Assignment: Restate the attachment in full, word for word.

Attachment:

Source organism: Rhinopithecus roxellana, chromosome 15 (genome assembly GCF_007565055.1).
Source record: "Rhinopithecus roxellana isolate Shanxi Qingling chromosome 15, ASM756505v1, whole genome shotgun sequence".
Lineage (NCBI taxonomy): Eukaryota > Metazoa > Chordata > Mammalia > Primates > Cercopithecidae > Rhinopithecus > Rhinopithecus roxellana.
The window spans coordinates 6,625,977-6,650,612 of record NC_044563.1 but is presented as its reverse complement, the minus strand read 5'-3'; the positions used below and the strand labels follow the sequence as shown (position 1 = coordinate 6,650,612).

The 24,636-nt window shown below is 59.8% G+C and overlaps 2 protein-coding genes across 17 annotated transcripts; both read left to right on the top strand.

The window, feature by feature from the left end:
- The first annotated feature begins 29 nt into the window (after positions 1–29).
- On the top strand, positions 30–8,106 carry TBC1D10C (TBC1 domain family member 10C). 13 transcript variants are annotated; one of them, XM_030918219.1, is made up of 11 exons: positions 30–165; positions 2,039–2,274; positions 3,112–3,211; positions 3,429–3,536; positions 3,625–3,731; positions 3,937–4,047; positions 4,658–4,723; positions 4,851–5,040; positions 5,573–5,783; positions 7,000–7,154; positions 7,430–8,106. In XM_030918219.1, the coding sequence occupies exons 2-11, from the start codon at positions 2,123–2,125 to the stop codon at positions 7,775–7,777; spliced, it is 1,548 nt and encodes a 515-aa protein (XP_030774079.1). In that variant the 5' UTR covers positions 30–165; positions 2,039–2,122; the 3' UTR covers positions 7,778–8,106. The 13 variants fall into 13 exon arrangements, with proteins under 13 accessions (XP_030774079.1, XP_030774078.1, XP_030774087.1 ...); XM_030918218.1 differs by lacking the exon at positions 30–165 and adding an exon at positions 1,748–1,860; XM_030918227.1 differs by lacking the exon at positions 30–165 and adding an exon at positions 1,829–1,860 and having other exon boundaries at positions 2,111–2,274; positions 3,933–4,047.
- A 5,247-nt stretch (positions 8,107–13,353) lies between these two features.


Source organism: Rhinopithecus roxellana, chromosome 15 (genome assembly GCF_007565055.1).
Source record: "Rhinopithecus roxellana isolate Shanxi Qingling chromosome 15, ASM756505v1, whole genome shotgun sequence".
Lineage (NCBI taxonomy): Eukaryota > Metazoa > Chordata > Mammalia > Primates > Cercopithecidae > Rhinopithecus > Rhinopithecus roxellana.
The window spans coordinates 6,625,977-6,650,612 of record NC_044563.1 but is presented as its reverse complement, the minus strand read 5'-3'; the positions used below and the strand labels follow the sequence as shown (position 1 = coordinate 6,650,612).

The 24,636-nt window shown below is 59.8% G+C and overlaps 2 protein-coding genes across 17 annotated transcripts; both read left to right on the top strand.

The window, feature by feature from the left end:
- The first annotated feature begins 29 nt into the window (after positions 1–29).
- On the top strand, positions 30–8,106 carry TBC1D10C (TBC1 domain family member 10C). 13 transcript variants are annotated; one of them, XM_030918219.1, is made up of 11 exons: positions 30–165; positions 2,039–2,274; positions 3,112–3,211; positions 3,429–3,536; positions 3,625–3,731; positions 3,937–4,047; positions 4,658–4,723; positions 4,851–5,040; positions 5,573–5,783; positions 7,000–7,154; positions 7,430–8,106. In XM_030918219.1, the coding sequence occupies exons 2-11, from the start codon at positions 2,123–2,125 to the stop codon at positions 7,775–7,777; spliced, it is 1,548 nt and encodes a 515-aa protein (XP_030774079.1). In that variant the 5' UTR covers positions 30–165; positions 2,039–2,122; the 3' UTR covers positions 7,778–8,106. The 13 variants fall into 13 exon arrangements, with proteins under 13 accessions (XP_030774079.1, XP_030774078.1, XP_030774087.1 ...); XM_030918218.1 differs by lacking the exon at positions 30–165 and adding an exon at positions 1,748–1,860; XM_030918227.1 differs by lacking the exon at positions 30–165 and adding an exon at positions 1,829–1,860 and having other exon boundaries at positions 2,111–2,274; positions 3,933–4,047.
- A 5,247-nt stretch (positions 8,107–13,353) lies between these two features.